22 Sep 2010: Yesterday Siemens PLM Software (SPLMS) kicked off its annual analyst conference in Boston, MA, following a years hiatus due to the economy in 2009.
As usual, a really packed day resulted in information overload by early afternoon. Alas, we are not scheduled to get any of the PowerPoint slides until later today so I cannot yet share any with you. Nevertheless, after nine hours of listening, 30 pages of notes, and viewing hundreds of slides, here is short list of the more significant highlights of the day:
- The transition to new President Chuck Grindstaff seems to be going smoothly. Surrounded by an experienced team of long time PLMers, Chuck is upbeat and feels confident about the transition. Long the technology strategist, he plans to continue as CTO, at least for a while.
- Following a “difficult year” in 2009, Siemens business is up more than 25% this year. The company trotted out a chart of their success, for example, in the auto industry, noting that 12 out of 15 of the top players now use Teamcenter, traditionally a Dassault Systemes (DS) stronghold. Not only that, but they are displacing DS’ V6 with NX in several accounts. Other top performing industries include aerospace and surprisingly, shipbuilding. Tony Affuso pointed out that being a part of Siemens helps enormously in winning large and very large accounts, because of company stability (120 years in business) and the synergy with other parts of the Industrial Automation Group.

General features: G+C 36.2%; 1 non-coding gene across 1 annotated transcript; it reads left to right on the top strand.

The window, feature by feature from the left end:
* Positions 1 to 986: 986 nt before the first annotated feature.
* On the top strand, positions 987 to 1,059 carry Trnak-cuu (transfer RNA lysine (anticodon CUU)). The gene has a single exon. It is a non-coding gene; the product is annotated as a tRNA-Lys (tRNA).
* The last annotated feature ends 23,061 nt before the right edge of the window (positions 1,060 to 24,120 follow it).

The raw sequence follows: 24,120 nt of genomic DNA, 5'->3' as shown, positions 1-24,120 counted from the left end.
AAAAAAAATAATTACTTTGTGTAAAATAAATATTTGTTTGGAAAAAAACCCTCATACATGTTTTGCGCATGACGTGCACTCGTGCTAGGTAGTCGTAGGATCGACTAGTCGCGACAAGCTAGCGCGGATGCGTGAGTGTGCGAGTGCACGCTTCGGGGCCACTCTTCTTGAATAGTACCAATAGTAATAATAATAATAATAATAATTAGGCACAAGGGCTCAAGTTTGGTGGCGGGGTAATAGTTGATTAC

- On the technology front, Teamcenter is expanding its offering rapidly into new applications. Notable among them is a new System Engineering application that now allows validating products based on customer requirements – one I have long awaited. Solid Edge ST3 is on the horizon. A pre announcement briefing is schedule for later today. Two customers spoke glowingly of its use. Mechatronics Concept Design was oft mentioned today as a new application about to be released. It combines a physics gaming engine along with a hew UI, allowing early concepts to tie together electrical and electronic system into early design. We are due to hear more later today and I will update my readers as I find out more about the technology.
- For many years I have been a lone voice in the woods imploring PLM vendors to make access to the reams of data easier. SPLMS shows the promise of delivering with HD-PLM. Not exactly sure about what is involved to make this work for each client, but Grindstaff intimated that it could be done with minimal efforts. Their goal is to provide clients access to the massive amounts of data so organizations can customize displays that make sense of often used data. For example, by displaying the graphic of a full car, and color-coding all late items red, a user can instantly see the project status. How about where it does not meets specs, or over cost, or needs work for fit and finish? Wow, this is exciting!
- Many customers spoke about their implementations, perhaps none so eloquently as Amy Gowder, Director of Performance Excellence of Lockheed Martin Aeronautics about their use of SPLMS software on the JSF program. Working with 3 major variants of the product and 10 international partners companies, they have so far avoided major fit issues as have plagued Airbus and Boeing. Gowder noted that their success is not based on software, but on changes to the ways they work. Wonder how I can get a flight in the Harrier replacement variant?
- More to come . . .